A new technique developed by EPFL overcomes the noise and color limitations of super-resolution microscopy by creating three-dimensional reconstructions from single-color, two-dimensional images of protein complexes.
Image: Human centrioles labelled with antibodies against two proteins (Cep152, HsSAS-6) and imaged using super-resolution microscopy. From many individual particles showing projections of the centriole complex in various orientations (upper panel), by using a fused intermediate (yellow, lower panel), the newly developed method allows now to reconstruct a multicolor 3D model (lower panel) (credit: Christian Sieben/EPFL).
Super-resolution microscopy is a technique that can "see" beyond the diffraction limit of light. The technique has garnered increasing interest recently, especially since its developers won the Nobel Prize in Chemistry in 2014. By exploiting fluorescence, super-resolution microscopy now allows scientists to observe cells and their interior structures and organelles in a way never before possible.
Many of the molecular complexes inside cells are made up of multiple proteins. Since current techniques of super-resolution microscopy typically can only use one or two fluorescent colors, it is difficult to observe different proteins and decipher the complex architecture and underlying assembly mechanisms of the cell’s interior structures. An even greater challenge is to overcome the noise inherent to the super-resolution methods and fluorescent labeling, to achieve the full resolution potential.
Scientists from the lab of Suliana Manley at EPFL have now solved both problems by developing a new method to analyze and reconstruct super-resolution images and re-align them in a way that multiple proteins can be placed within a single 3D volume. The method works with images taken with large field-of-view super-resolution microscopy, with each image containing hundreds of two-dimensional projections of a labeled structure in parallel.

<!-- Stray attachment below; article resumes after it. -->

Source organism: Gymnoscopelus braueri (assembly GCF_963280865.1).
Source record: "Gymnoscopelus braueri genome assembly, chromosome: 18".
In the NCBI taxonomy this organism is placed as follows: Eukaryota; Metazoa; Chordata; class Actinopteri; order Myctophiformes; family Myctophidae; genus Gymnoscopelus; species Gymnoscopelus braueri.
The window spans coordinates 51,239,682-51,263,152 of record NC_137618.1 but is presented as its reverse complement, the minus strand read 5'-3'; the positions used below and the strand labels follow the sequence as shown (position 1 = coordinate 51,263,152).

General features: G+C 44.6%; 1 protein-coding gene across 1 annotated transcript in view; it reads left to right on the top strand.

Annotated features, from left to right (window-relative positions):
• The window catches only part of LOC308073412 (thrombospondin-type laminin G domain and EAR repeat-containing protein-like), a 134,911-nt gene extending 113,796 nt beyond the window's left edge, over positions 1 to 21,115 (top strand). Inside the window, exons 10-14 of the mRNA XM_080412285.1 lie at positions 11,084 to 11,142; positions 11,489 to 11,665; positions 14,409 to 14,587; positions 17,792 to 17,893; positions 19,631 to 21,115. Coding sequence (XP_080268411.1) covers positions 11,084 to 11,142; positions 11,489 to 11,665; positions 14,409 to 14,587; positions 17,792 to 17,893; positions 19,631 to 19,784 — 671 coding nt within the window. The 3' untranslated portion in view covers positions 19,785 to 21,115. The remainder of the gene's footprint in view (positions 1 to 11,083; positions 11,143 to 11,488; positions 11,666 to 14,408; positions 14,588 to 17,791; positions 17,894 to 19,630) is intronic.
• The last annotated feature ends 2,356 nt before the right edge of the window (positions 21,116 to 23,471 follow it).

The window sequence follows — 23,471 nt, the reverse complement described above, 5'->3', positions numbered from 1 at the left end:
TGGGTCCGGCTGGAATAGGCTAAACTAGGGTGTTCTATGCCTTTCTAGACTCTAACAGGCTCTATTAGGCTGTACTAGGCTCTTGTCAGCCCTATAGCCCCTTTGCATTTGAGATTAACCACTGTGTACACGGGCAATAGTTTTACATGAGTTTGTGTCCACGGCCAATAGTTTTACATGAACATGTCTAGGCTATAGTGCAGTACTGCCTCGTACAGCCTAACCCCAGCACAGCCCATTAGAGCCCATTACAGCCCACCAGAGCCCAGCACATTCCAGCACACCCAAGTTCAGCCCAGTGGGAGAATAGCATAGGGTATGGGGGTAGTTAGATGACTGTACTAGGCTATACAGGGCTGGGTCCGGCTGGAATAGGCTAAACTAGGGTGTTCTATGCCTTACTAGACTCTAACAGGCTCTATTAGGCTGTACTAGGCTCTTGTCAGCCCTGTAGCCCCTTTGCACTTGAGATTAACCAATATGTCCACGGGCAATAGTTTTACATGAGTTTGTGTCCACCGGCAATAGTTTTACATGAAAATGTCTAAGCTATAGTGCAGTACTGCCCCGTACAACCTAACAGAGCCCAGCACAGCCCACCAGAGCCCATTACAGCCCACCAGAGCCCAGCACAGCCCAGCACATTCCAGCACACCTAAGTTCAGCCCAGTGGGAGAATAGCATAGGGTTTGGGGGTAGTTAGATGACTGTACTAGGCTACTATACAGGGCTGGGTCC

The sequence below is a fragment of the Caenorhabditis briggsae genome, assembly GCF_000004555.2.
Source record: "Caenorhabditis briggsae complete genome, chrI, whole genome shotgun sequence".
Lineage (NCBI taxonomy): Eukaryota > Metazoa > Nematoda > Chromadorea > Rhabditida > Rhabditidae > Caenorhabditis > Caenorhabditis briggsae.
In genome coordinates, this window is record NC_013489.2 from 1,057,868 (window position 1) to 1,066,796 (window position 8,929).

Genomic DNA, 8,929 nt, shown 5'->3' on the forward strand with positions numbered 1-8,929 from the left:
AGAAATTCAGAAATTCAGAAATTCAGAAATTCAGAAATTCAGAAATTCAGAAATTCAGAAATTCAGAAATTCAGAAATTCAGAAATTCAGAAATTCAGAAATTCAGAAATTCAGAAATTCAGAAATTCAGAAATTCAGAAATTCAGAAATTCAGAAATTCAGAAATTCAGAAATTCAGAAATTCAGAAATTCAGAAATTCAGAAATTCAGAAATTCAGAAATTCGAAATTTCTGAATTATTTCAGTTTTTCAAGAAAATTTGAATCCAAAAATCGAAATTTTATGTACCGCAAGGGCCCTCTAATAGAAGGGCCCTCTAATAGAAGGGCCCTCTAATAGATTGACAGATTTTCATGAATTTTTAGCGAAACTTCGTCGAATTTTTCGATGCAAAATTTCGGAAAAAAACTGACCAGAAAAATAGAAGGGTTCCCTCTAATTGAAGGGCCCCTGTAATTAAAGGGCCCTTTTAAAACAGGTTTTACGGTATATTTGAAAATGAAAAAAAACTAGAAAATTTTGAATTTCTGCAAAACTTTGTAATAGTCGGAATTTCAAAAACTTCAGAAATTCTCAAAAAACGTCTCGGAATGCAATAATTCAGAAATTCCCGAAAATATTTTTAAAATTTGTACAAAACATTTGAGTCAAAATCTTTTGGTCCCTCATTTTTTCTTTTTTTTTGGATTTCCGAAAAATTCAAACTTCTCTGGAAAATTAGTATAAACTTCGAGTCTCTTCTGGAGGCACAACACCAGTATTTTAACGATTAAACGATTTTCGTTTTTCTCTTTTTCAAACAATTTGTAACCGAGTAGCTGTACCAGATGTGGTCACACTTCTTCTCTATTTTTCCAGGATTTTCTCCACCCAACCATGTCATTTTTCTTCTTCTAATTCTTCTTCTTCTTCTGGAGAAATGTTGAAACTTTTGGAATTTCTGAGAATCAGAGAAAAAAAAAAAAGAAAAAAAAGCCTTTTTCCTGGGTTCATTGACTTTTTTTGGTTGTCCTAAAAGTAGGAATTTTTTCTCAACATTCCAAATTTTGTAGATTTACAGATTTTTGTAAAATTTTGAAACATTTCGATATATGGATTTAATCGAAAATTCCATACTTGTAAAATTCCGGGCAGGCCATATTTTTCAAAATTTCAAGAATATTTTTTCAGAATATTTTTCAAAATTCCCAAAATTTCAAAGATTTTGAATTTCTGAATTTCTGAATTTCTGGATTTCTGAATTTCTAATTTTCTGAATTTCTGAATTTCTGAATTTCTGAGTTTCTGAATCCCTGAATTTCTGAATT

Each 2D view represents a slightly different orientation of the structure, so that with a dataset of thousands of views, the method can computationally reconstruct and align the 2D images into a 3D volume. By combining information from a large number of single images, the noise is reduced and the effective resolution of the 3D reconstruction is enhanced.
With the help of Pierre Gönczy’s lab at EPFL , the researchers tested the method on human centriole complexes. Centrioles are pairs of cylindrical molecular assemblies that are crucial in helping the cell divide. Using the new multicolor super-resolution reconstruction method, the researchers were able to uncover the 3D architecture of four proteins critical for centriolar assembly during organelle biogenesis.
The new approach allows for unlimited multiplexing capabilities. "With this method, if the proteins in the structure can be labeled, there is no limit to the number of colors in the 3D reconstruction," says Suliana Manley. "Plus, the reconstruction is independent of the super-resolution method used, so we expect this analysis method and software to be of broad interest."
European Research Council (ERC)
Horizon 2020 (MSCA-COFUND)
NCCR Chemical Biology
Christian Sieben, Niccolò Banterle, Kyle M. Douglass, Pierre Gönczy, Suliana Manley. Multicolor single particle reconstruction of protein complexes. Nature Methods 01 October 2018. DOI: 10.1038/s41592-018-0140-x